At the start of the study, cats weighed between 2.5 and 4.7 kg. All animals were correctly dosed in the study. One cat in the fluralaner-treated group (group 3) was removed from the study on Day 19 and one cat in the selamectin/sarolaner-treated group (group 2) was removed on Day 84 due to respiratory tract infections. The arithmetic mean tick (I. ricinus) counts 48 h post-infestation in the control group ranged from 16.6 to 23.6, indicating adequate tick infestation on all study days. The 48 h tick counts (arithmetic and geometric mean), the acaricidal efficacy, the number of cats with ticks and the comparisons between groups on the various study days are summarised in Table 1. At 24 h post infestation, the thumb tick counts in group 2 and group 3 were significantly (F (2,21) = 4.63 to 17.13 and P ≤ 0.0481) lower compared to the control cats on days 27, 55, 83 and 90. No administration site observations were recorded for the cats in the control group. The administration site observations for the cats in groups 2 and 3 are listed in Table 2. In group 2, spiking of the hair was observed in all cats at 3 h post treatment and in 1 cat at 24 h, as well as white deposits in two cats 24 h after administration. No additional administration site observations were recorded. In group 3, spiking of the hair, greasiness of the haircoat and white deposits were recorded at all time points after treatment.
The current study aimed to evaluate the persistent efficacy of a topical application of selamectin/sarolaner or fluralaner against I. ricinus, both administered at their minimum recommended label dose. No adverse reactions to treatment were recorded in the study. As expected for any topical treatment, cosmetic observations at the application site were recorded. Spiking of the hair was observed shortly (3 h) after treatment in all selamectin/sarolaner-treated cats and in one cat by 24 h after treatment. White deposits were observed in two cats 24 h after treatment. In the fluralaner-treated animals, spiking of the hair, as well as greasiness and white deposits were recorded up to 5 days after treatment, potentially due to the larger treatment volumes.
The high and consistent efficacy of selemactin/sarolaner against I. ricinus [2, 7, 8] was confirmed in the present study. Three monthly treatments at the minimum recommended label dose of 1.0 mg sarolaner (and 6.0 mg/kg selamectin) resulted in a consistently high efficacy (> 95.8%) for at least 91 days. In contrast, the efficacy of the topical treatment with fluralaner declined from Day 56 onwards. This lower than expected efficacy was not due to a treatment failure in a single cat, as live ticks were present on 4 to 6 out of the 7 fluralaner-treated cats from Day 56 onwards. Apart from its intrinsic lower potency against ticks compared to sarolaner , the lower than expected efficacy might be due to the specific pharmacokinetics of fluralaner in cats, with rapid absorption and elimination after topical application. The fluralaner plasma concentration in cats treated at 40.0 mg/kg bodyweight declines more than 10-fold between Tmax and Day 63, further decreasing in the third month after treatment. Although the pK/pD threshold for efficacy of fluralaner is not discussed , the fluralaner plasma concentration at less than 10% of the Tmax during the third month after treatment does not suggest an extended plateau in cats required to ensure persistent efficacy.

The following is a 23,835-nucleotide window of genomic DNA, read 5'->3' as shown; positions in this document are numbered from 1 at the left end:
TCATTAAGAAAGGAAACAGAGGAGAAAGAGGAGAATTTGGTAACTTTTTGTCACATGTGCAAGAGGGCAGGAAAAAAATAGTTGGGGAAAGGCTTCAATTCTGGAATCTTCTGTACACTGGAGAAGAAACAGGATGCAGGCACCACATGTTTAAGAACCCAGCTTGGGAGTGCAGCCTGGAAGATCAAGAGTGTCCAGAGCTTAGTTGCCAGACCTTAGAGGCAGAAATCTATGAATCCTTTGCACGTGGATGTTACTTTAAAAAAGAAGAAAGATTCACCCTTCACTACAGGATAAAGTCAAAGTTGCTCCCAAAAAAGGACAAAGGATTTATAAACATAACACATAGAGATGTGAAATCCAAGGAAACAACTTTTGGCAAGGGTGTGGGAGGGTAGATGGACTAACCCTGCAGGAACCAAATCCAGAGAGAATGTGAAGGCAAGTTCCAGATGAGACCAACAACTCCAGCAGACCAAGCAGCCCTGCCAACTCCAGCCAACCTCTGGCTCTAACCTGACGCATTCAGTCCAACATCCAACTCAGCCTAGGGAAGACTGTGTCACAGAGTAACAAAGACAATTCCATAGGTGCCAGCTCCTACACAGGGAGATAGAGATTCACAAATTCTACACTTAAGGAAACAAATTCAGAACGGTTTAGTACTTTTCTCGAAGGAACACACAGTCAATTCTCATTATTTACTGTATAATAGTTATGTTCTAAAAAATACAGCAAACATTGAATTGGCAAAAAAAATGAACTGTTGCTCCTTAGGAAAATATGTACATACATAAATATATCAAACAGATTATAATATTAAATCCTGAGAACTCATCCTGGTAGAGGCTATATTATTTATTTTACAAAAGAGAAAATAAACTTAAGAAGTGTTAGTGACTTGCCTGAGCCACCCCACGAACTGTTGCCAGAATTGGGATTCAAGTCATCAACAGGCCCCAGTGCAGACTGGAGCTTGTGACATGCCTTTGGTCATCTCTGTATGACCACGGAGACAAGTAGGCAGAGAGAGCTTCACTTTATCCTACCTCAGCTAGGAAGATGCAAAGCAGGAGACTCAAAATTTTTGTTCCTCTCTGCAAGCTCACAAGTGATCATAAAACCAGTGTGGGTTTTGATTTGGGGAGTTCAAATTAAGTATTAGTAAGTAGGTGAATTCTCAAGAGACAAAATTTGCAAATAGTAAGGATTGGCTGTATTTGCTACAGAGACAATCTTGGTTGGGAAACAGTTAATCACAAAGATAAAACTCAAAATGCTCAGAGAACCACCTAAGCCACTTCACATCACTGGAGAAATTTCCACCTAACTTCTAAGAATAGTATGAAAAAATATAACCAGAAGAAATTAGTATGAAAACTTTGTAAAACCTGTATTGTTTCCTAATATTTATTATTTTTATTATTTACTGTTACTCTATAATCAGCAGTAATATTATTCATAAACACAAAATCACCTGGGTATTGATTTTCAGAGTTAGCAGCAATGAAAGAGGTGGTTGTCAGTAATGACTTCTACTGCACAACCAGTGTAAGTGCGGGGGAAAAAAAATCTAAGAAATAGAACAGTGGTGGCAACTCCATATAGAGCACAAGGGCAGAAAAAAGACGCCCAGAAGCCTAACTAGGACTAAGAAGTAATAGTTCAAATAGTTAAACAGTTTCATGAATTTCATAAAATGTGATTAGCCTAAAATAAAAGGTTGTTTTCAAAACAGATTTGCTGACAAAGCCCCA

The label dose for both products is a band dose based on the body weight of the cat (40.0 to 93.75 mg/kg for fluralaner and 1.0 to 2.0 mg/kg for sarolaner). A study design with treatment at the minimum recommended dose might be considered as not representative of all doses applied in the field, yet it does provide insight into the efficacy for those cats that are at the lower end of the dose range. The rapid elimination of fluralaner in cats  already resulted in a higher minimum recommended dose compared to dogs (40.0 mg vs 25.0 mg per kg bodyweight), and although it was previously concluded that fluralaner treatment at 40.0 mg/kg provides sufficient (> 90%) efficacy against I. ricinus for 84 days , the results of the present laboratory study indicate that this minimum dose does not guarantee consistent efficacy for the entire treatment period which could result in treatment failure in client-owned cats prescribed the product.